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-FAILURE Is Not Final

 
Picture FAILURE Is Not Final
Did you make any New Year’s resolutions at the beginning of this year? Have you kept any of them? Chances are that your diet and exercise resolution went out the window months ago. What about your resolution to read through the Bible in a year? Are you discouraged because of your lack of discipline? Maybe you don’t care about the past failures because you are struggling with a major failure in your life right now – a failure far more serious than a broken New Year’s resolution. Have you failed the Lord in a way that you think is unforgivable? Are you guilt-ridden as a result? Do you despair of ever living a life that is pleasing to God? Do you feel that there is no way you will ever be useful in future service for our Lord? Well take hope, because your failure is not final! Even serious failure in the Christian life does not have to be the point of no return. Failure can never be justified, but it can be an opportunity for the love and grace of God to be magnified. The Lord knows that we are weak and prone to failure, and He graciously provides restoration for the repentant believer (Ps. 103:8-14). God has a wonderful way of picking up the pieces and making something beautiful of a broken Christian’s life. There are many biblical examples where failure in the believer’s life was not the end of effectiveness for God. Much could be written about failure in the lives of Abraham, Moses, David, Elijah, Jonah and other Old Testament heroes. But let’s just look at two examples from the New Testament – Peter and Mark.

Peter’s Failure
One of the most familiar stories in the life of the apostle Peter is his denial of the Lord Jesus (Lk. 22:56-62). We wonder how Peter could have done such a thing. But would we have been any more faithful in a similar circumstance? On the night of the Last Supper Peter was so confident of his faith that he declared, “Even if all fall away, I will not.” The Lord Jesus replied, “I tell you, Peter, before the rooster crows tonight, you will deny three times that you know Me.” And Peter rashly replied, “Even if I have to die with you, I will never disown you” (Mk. 14:27-31 NIV).

Only a few hours later Jesus’ prediction was fulfilled. Peter declared three times, “I don’t know this Man you’re talking about” (Mk. 14:71). Can you imagine Peter’s guilt when suddenly the rooster crowed, and Jesus, now a captive, looked straight at him, sorrowfully. As Peter went out from the courtyard and wept bitterly, he must have thought his failure was final. After all, he had not only denied being one of the Lord’s friends, he had sworn that he didn’t even know Him! When Jesus was led away to His trial and crucifixion, Peter probably thought that any opportunity to express his remorse and ask forgiveness from the Lord was gone forever.

Peter’s Restoration
But Peter’s failure was not final. In His grace, the Lord had great plans for Peter. At the restoration breakfast by the Sea of Galilee, Peter was a special object of Jesus’ love. The Lord knew all about Peter’s thoughts and feelings of guilt, and knew exactly how to tenderly restore him with a question-and-answer technique recorded in John 21:15-17. Our Lord’s gentle restoration of Peter was a fulfillment of Isaiah’s wonderful messianic passage: “A bruised reed He will not break, and a dimly burning wick He will not extinguish” (Isa. 42:3).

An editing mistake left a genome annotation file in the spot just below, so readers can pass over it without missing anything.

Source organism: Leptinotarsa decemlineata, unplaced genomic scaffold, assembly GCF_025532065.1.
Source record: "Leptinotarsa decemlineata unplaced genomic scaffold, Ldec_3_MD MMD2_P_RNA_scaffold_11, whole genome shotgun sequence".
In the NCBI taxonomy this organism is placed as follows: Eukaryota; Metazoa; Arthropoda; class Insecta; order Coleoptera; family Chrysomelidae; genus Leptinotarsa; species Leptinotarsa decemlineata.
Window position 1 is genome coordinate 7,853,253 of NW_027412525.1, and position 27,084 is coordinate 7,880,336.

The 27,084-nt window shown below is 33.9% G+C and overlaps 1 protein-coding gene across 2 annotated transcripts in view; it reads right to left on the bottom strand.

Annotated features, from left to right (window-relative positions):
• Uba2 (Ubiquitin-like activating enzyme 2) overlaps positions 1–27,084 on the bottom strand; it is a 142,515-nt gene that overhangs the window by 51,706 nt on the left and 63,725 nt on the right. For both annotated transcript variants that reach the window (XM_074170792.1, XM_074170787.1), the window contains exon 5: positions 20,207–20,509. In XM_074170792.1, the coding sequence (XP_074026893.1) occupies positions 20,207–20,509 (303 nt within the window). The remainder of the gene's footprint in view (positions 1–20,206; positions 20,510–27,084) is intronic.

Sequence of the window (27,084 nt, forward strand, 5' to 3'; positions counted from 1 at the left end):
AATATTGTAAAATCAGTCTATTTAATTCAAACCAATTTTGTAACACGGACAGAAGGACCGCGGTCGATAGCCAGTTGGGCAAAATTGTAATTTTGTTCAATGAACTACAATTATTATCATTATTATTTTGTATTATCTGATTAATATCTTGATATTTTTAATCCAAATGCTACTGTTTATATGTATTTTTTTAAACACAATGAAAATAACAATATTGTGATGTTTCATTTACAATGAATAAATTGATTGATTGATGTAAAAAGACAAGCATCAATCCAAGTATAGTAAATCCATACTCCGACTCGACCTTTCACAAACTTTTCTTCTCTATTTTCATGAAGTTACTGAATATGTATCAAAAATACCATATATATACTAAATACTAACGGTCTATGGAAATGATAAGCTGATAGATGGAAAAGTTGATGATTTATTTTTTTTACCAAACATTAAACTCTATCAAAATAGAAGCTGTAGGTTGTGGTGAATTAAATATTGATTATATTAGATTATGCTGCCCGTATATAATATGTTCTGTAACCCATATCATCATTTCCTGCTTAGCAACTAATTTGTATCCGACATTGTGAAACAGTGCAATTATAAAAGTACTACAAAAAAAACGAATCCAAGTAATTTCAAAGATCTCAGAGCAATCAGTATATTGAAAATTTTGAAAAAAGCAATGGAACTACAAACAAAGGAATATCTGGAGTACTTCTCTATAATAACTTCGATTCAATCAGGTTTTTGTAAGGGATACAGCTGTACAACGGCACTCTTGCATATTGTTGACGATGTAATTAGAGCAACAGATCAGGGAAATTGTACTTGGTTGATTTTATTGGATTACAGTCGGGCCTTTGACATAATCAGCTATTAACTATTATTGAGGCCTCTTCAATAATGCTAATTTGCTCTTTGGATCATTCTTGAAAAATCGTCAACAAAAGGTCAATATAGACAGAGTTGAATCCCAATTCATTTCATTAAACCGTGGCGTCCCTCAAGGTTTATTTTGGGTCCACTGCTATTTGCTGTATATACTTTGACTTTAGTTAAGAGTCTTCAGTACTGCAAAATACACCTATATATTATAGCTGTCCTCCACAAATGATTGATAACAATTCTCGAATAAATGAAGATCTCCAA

It has often been pointed out that Jesus used two different well-known Greek words for love in this Q & A session when He asked Peter, “Do you love Me?” The Greek word phileo refers to “tender affection,” and the word agapao refers to love that involves “voluntary self-denial for the sake of the loved one.” The Lord used agapao in His first and second questions to Peter, and phileo the third time. But Peter responded withphileo all three times. Most likely the Lord was speaking to Peter in Aramaic, which does not have parallel words and nuances for these two Greek words for “love.” However, under the inspiration of the Holy Spirit, John (who was present at the conversation) used these specific Greek words to precisely convey the essence of our Lord’s restorative conversation with Peter.

After his recent experience of brash declaration and subsequent failure, Peter was probably too ashamed to profess agapao love (love that involves willing self-sacrifice) for the Lord. But the Lord still had plans for him. As the perfect counselor, Jesus told Peter that his failure was not final, and Peter went on to be greatly used by God! His love for Jesus led to sacrificial service for the remainder of his life – even to imprisonment and death as a martyr. If the Lord forgave and restored Peter, will He not do the same for us? God is teaching us this wonderful lesson by recording the failure and restoration of Peter in His Word.

Mark’s Failure
Mark was not an apostle, but clearly he was associated with the apostles from the earliest days of Christianity. It is quite possible that the young man who ran away on the night of Jesus’ arrest was Mark (Mk. 14:51-52). The early believers met in the house of Mary, Mark’s mother. Peter went there when he was miraculously released from prison (Acts 12). In 1 Peter 5:13, Peter refers to Mark as his son in the faith. Whether Peter led Mark to faith in Christ is not known, but there was certainly a spiritual father/son relationship between them.